‘Instead of finding out by word of mouth whether people were signing up, employees could check the site to find the current tally of volunteers; as the count increased, it convinced more people to participate. Ultimately, more than 90% of HP’s employees volunteered for pay cuts.’

This may not be the most ideal example to show how an intranet can work. However, it does illustrate the potential of the intranet to communicate and influence behaviour.

Think about it. The intranet homepage is probably the only place that every member of your organisation can view every day. Organisations are increasingly physically dispersed. The intranet can act as a vital glue which bonds the organisation together. Properly used, it reinforces corporate values and objectives on a day-to-day basis. It can communicate vital information in a fast and efficient manner.

A fundamental mistake that management makes again and again is to treat the intranet less seriously than the public website. However, it is at least as important to ensure that the content on the intranet is accurate and complete, as it is for the public website.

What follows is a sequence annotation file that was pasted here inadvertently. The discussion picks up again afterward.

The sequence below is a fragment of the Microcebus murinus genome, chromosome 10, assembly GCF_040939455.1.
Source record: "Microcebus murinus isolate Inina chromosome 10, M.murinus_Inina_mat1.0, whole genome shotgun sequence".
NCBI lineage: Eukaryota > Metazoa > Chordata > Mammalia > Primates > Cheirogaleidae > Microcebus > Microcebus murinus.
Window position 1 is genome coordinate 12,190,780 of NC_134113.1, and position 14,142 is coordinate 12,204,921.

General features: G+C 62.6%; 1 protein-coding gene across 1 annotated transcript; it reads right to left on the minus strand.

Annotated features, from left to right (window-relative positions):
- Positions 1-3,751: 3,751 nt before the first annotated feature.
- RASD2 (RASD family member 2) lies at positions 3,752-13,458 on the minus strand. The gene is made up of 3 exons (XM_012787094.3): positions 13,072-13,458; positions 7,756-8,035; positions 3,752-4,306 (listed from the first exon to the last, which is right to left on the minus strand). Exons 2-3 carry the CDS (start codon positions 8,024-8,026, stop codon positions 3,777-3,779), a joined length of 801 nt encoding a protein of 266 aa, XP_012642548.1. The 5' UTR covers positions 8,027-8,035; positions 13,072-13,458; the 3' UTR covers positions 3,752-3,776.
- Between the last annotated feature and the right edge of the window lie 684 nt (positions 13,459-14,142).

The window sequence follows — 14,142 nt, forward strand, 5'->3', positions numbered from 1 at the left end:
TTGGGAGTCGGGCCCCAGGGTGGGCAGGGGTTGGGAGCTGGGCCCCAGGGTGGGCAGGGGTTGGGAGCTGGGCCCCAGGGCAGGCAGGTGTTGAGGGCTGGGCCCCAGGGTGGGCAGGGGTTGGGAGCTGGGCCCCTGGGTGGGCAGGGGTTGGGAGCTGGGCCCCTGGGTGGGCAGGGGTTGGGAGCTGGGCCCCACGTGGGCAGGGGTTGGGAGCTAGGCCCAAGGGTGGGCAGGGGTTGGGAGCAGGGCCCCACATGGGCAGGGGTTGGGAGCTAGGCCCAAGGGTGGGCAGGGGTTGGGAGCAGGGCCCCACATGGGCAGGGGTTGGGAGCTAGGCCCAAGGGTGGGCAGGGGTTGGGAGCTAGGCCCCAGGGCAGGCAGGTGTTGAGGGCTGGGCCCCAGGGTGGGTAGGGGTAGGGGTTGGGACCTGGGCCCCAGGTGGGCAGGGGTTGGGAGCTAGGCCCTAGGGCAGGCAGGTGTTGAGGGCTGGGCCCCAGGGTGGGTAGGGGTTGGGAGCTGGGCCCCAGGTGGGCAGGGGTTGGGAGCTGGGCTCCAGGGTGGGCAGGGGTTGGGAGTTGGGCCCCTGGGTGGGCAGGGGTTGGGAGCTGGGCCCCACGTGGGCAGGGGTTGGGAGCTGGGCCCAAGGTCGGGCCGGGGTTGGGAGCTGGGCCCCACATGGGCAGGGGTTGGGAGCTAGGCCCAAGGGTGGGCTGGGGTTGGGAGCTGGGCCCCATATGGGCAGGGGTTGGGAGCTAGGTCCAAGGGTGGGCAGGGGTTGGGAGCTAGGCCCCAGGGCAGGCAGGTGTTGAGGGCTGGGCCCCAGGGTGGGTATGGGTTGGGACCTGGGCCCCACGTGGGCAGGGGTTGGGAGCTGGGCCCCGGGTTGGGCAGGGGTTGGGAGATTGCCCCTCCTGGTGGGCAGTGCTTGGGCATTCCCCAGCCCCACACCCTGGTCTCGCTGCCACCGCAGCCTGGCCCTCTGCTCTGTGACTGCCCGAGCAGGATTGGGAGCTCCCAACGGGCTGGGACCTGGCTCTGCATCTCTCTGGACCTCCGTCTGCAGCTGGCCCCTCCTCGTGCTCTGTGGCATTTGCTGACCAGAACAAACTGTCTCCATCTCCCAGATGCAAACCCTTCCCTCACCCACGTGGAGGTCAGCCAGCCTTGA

As intranet consultancy Intranet Focus puts it: ‘Staff have to trust the intranet 100%. They must have the reassurance that the information is complete, current and accurate. This is not the same for a company website, where most users will check other sources, just in case.’

Time and time again, staff go to the intranet only to waste time fruitlessly searching for that product specification or overtime form. Instead of delivering a productivity gain, such intranets become a productivity drain.

You might as well have asked your competitor to design your intranet for you, with the explicit objective of making you less productive.

To get the very best out of your intranet, here are 10 things to keep in mind:

  • Develop a long term plan
  • Deliver enthusiastic management support
  • Run it like a publication
  • Put an editor in charge
  • Have absolute focus on the reader
  • Motivate and reward knowledge sharing and collaboration
  • Focus on quality metadata and information architecture design
  • Implement common design standards
  • Implement a content management system
  • Resource properly

Too many intranets are approached in an ad hoc manner. You need to align your intranet objectives with your corporate objectives and develop a plan for the evolution of your intranet over a three-to-five-year period.

It should be both championed and used by management. If the intranet is run like a publication, it will focus on getting the right content to the right person at the right time at the right cost.